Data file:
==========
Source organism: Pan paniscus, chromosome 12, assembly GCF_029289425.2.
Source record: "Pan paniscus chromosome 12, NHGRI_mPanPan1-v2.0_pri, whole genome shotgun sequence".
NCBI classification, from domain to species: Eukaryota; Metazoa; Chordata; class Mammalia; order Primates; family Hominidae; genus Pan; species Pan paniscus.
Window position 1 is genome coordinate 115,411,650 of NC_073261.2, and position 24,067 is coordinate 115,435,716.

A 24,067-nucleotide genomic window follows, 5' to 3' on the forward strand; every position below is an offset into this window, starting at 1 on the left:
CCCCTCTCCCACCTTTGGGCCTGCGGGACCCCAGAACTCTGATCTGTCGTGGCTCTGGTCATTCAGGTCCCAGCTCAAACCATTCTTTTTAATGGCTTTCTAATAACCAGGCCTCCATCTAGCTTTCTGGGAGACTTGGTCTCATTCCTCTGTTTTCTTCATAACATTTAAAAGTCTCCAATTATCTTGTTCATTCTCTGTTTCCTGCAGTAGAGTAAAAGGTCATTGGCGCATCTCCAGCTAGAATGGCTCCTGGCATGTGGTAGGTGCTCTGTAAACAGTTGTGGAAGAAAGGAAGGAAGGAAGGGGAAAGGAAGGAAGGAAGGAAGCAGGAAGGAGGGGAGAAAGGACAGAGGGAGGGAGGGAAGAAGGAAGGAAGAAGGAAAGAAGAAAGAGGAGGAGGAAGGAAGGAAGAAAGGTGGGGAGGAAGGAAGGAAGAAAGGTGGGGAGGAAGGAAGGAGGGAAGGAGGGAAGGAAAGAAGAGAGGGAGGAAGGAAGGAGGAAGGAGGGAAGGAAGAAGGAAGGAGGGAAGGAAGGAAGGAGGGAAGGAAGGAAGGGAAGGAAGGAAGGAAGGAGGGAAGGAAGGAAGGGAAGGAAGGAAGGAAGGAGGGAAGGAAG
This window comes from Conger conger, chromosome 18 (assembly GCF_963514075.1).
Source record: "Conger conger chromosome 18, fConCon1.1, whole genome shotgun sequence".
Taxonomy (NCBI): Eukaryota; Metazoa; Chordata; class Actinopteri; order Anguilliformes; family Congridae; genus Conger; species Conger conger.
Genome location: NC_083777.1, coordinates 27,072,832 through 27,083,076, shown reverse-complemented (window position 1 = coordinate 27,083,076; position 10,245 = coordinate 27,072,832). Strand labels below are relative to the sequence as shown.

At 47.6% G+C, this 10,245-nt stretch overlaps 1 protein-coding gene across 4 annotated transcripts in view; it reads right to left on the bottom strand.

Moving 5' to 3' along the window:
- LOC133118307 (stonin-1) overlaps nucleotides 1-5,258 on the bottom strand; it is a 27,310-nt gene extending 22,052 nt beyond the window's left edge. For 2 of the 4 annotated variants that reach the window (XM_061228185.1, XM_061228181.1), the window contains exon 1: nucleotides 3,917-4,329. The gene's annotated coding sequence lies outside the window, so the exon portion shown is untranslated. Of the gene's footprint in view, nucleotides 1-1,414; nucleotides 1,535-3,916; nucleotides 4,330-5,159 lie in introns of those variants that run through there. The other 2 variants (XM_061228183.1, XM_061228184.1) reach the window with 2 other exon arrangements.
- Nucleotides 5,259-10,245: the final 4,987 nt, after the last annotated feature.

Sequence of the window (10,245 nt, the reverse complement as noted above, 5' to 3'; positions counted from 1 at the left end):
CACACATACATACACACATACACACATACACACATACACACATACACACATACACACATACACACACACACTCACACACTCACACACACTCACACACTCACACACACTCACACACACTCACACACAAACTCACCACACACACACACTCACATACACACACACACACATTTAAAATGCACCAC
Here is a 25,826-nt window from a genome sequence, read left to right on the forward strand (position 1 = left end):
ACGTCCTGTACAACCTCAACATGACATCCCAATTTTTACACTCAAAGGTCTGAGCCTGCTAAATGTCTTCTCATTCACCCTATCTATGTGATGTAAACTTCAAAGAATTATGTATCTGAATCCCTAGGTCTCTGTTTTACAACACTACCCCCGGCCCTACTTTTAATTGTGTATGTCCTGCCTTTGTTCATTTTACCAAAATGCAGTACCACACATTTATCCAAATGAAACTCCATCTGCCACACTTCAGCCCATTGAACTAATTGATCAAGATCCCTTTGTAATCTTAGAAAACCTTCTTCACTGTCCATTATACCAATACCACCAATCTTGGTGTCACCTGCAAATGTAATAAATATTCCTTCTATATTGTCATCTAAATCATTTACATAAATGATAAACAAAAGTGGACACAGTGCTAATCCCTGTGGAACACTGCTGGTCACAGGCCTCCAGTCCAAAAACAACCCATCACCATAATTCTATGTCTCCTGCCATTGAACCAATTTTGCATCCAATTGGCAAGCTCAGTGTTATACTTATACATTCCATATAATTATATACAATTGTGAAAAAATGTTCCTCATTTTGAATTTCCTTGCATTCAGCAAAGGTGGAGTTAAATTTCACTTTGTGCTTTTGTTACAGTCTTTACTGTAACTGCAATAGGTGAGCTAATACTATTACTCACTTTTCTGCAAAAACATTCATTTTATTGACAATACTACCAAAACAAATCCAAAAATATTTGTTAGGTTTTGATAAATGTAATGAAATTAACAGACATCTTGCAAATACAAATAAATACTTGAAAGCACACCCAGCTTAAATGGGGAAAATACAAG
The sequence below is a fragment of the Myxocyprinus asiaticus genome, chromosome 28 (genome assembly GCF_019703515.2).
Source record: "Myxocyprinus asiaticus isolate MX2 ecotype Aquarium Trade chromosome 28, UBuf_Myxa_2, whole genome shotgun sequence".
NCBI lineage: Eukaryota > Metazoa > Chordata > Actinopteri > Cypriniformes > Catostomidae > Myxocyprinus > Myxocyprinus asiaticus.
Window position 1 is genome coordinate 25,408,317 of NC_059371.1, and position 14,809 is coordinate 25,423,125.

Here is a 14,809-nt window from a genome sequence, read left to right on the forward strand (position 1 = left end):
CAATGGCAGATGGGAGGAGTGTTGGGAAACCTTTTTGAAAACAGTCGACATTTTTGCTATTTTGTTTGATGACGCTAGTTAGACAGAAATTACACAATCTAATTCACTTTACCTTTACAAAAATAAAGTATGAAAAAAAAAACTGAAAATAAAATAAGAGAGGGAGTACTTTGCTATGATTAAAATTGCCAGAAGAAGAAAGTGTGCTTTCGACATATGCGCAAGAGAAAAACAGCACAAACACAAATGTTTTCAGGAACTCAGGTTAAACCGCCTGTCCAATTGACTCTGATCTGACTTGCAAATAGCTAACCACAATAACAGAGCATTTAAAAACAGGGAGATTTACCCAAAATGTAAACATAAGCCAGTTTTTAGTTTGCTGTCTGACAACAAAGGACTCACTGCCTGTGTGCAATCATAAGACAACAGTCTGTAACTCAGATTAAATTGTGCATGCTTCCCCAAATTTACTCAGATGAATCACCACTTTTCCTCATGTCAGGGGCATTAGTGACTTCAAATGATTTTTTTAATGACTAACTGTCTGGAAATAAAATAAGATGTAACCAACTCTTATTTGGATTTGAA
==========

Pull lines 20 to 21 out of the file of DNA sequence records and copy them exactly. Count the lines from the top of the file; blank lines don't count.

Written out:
Source record: "Myxocyprinus asiaticus isolate MX2 ecotype Aquarium Trade chromosome 28, UBuf_Myxa_2, whole genome shotgun sequence".
NCBI lineage: Eukaryota > Metazoa > Chordata > Actinopteri > Cypriniformes > Catostomidae > Myxocyprinus > Myxocyprinus asiaticus.